If the ground shakes and no one is there to feel it, did an earthquake really happen? Sure did. Just look at the Quake Map records for Christchurch, much of which feels like an abandoned post-apocalyptic wasteland today. Since September 4, 2010—the day of the big quake at the beginning of the storm—roughly 10,000 earthquakes have rattled the region around this biggest city on New Zealand’s South Island, and thousands of residents have fled.
Some hostels, locally called “backpackers,” have closed, and I passed one that was a sad shadow of happier days, its sign tossed into a rubble heap and its doors and windows locked. So I stayed in a gloomy “holiday park” on Linwood Avenue, where $20 bought me a tent-sized patch of grass among the resident RVs (remind me it’s time to quit traveling if these sorts of places ever become my destination). In the morning I rode through town to have a look at what the earthquakes have done to Christchurch. It was a bumpy ride over miles of split pavement and spilled gravel from construction projects. Crews of workers appeared hard at work, but much of the city is yet to even be demolished. One sector of the city center has been entirely closed. Peering through the chain link fence down the abandoned boulevards and blocks of condemned buildings, onlookers feel they’re looking into a movie set or a scene from an unhappy future in which the world’s cities are only inhabited by ruins, ghosts and silence.
Even in some residential neighborhoods that are partly occupied, things are quiet. Vacant lots strewn with rubble tell of homes split to bits by the most damaging of the quakes—which hit on Feb. 22, 2011—and others are simply vacated, with bricks and shingles piled about the perimeter as these houses, quake by quake, disintegrate. In this small city of 400,000, about 10,000 homes have been condemned or destroyed and it’s expected that up to 10 percent of the population could eventually be scared away by the ongoing shaking, which geologists predict will persist for years.
I spoke to a pair of local women on the street who said there hadn’t been a quake in some days.
“But that usually seems to mean we’re due for a big cluster of them,” one added with a nervous sigh.
In a bicycle shop, where I stopped for a bottle of lube oil, the owner told me, “Everyone is scared stiff here, but we hear some tourists are actually coming in order to feel an earthquake.”
An elderly lady with her husband lamented New Zealand’s isolation from the global community in such hard times. “Not everyone really seems to even know what’s happened,” she said. “People forget about us since we’re way down here on the bottom of the world.”
But Christchurch’s residents—the majority that hasn’t fled, that is—are hauling themselves forward. The city is currently carrying out a massive reconstruction project. And while structures are knocked down and rebuilt from scratch, the downtown has been resurrected in a hip and artful arrangement of shipping containers, painted and designed and outfitted to house coffee shops, apparel outlets, banks and other essentials of a thriving city center.
I didn’t stick around long, and by noon I was climbing over Dyers Pass Road southward. As surely as the gray gloom of Christchurch’s ruined districts had sagged my spirits, they ascended again as I gained elevation and finally topped out at just over 1,000 feet. From this saddle I took a look at the rolling wild hills of the Banks Peninsula ahead and said a farewell to Christchurch and the Canterbury Plains to the north, and I sailed downhill toward Governor’s Bay. I had decided I would reach Akaroa at the far southeast end of the peninsula that day. Locals warned me that this northern scenic route was a very hilly ride, but I underestimated the challenge. I was counting, for one thing, on grocery stores—but there were none. I was also expecting water sources. Opting not to go knocking on people’s doors, I found no faucets or fountains and so went thirsty for a full 40 miles and six tedious hours.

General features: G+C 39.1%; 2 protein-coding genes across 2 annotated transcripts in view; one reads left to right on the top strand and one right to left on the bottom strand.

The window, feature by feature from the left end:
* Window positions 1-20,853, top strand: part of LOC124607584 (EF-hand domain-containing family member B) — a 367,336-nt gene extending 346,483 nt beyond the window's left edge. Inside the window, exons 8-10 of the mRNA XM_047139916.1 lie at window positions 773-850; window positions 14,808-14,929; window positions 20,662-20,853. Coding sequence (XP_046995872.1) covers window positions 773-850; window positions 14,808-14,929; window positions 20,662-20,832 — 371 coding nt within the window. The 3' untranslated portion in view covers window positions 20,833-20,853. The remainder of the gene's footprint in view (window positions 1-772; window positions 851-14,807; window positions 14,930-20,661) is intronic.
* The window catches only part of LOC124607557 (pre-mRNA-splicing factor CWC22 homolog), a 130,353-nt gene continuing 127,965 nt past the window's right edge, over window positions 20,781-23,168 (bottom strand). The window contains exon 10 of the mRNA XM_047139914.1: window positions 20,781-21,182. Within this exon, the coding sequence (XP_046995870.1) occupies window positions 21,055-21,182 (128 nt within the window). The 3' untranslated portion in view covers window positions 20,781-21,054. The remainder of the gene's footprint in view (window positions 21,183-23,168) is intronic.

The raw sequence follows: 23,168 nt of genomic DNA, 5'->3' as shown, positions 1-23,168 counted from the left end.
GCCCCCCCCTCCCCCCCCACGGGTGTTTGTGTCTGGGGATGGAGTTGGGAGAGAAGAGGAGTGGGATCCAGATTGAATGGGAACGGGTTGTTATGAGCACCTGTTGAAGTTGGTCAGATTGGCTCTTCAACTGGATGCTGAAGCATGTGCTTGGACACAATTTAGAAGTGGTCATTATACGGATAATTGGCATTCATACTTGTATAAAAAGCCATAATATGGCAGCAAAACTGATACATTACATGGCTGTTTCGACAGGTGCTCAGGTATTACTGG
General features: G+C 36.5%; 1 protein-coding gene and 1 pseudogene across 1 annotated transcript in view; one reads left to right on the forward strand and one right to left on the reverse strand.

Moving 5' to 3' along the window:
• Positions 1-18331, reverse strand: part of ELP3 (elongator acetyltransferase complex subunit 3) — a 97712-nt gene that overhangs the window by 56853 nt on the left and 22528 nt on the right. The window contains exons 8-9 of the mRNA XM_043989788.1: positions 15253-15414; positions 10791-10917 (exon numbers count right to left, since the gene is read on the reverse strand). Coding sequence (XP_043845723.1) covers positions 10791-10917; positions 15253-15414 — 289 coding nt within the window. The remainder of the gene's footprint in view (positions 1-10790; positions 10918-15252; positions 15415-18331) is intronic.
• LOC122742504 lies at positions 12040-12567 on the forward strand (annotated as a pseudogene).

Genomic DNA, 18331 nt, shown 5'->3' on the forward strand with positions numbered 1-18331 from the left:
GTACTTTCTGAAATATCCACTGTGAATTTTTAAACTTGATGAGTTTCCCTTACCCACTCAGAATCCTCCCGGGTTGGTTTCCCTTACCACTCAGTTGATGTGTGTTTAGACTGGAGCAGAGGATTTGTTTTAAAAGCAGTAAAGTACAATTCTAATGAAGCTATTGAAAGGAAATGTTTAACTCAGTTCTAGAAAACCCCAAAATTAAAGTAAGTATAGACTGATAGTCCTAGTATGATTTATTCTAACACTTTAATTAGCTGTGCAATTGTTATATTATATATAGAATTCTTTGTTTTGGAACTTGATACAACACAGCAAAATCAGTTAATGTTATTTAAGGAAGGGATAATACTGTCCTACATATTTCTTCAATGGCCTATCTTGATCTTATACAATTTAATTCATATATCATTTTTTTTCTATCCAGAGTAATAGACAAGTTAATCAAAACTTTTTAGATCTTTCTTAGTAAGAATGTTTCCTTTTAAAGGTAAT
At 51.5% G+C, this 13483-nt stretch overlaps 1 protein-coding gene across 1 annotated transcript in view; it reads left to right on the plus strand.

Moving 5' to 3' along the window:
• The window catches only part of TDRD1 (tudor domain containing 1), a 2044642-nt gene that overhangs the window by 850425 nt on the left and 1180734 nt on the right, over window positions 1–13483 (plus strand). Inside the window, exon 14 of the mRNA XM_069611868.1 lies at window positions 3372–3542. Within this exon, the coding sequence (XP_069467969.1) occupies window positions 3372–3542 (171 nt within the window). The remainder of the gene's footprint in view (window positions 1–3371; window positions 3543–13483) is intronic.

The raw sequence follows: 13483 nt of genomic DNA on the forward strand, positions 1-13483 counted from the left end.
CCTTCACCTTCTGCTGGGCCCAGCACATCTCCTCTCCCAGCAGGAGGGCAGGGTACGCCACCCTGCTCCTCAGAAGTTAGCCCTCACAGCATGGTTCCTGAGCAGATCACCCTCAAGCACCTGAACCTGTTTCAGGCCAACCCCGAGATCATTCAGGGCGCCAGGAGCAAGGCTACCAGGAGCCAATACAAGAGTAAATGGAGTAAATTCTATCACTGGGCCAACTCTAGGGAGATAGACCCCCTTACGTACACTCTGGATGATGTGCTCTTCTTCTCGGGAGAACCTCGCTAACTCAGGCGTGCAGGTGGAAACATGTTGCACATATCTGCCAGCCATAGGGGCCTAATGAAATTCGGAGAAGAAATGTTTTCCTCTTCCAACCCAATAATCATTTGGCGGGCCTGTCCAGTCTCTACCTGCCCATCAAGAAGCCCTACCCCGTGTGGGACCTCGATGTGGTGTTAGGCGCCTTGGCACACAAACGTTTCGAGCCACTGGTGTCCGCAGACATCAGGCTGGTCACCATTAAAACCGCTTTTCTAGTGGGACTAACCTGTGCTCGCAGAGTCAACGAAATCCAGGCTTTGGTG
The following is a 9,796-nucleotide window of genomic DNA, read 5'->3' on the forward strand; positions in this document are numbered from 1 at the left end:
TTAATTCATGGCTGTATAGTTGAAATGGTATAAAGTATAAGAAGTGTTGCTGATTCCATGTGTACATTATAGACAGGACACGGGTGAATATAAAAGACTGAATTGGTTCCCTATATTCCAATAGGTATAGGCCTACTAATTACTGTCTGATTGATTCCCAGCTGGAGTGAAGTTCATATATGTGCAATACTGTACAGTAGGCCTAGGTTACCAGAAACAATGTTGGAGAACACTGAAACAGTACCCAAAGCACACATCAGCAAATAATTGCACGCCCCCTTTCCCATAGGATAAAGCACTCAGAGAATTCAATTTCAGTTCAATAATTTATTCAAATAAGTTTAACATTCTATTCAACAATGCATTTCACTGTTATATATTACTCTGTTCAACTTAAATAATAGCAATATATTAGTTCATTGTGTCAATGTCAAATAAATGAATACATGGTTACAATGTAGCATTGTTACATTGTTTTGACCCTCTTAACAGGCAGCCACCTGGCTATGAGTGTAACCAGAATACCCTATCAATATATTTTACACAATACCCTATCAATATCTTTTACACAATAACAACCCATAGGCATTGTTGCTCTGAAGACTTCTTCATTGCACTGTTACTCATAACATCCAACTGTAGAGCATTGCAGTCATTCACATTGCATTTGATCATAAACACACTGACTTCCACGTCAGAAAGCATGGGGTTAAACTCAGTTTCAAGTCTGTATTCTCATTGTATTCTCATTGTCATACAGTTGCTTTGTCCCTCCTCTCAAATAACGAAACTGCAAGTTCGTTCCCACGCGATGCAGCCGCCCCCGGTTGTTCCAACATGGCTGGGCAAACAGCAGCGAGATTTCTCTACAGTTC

After that first climb out of Christchurch, I hit another one of perhaps 2,000 vertical feet between Diamond Harbour and Port Levy. Then the road turned to gravel (a surprise) and went up (a bummer) steeply (a heartbreaker). It was another 1,500-foot ascent, then down again to sea level, where the asphalt resumed. I was running on empty now and had found nothing to eat for hours but one ripe fig dangling over a fence. I had found one drinking fountain—except it was broken, care of the earthquake. I had a bottle of wine, and I was so hungry, dispirited and drained that I considered collapsing in the grass and unscrewing the cap, though that would have gotten me nowhere nearer to a banana heap or a loaf of bread. I knew that the grocery store in Akaroa closed at 8, so I had to hurry—and to my horror a sign directed me onward over an ominously named Summit Road. It was another 1500-foot beast, which I crawled up in pain, with a sticky throat and thick tongue. Over the top, I saw the town of Akaroa ahead on the shore, but it was too soon to cheer; six miles of coastal ups and downs remained.
I reached the town store half dead and just in time to buy a few pieces of fruit, six eggs, carrots and a three-ounce package of walnuts—for $18. Some 4,000 calories in the hole, I refueled before taking the last four miles—which included another 800 feet of climbing. My legs were near the point of quitting—athletes call this condition “bonking”—and I walked the last quarter mile to the gate. Thankfully, the Onuku Farm Hostel, familiar from my first days here in January, had plenty of room for me to camp, and for $12 a night I made myself at home for two days of rest, relaxation and mussel dinners foraged at the seashore.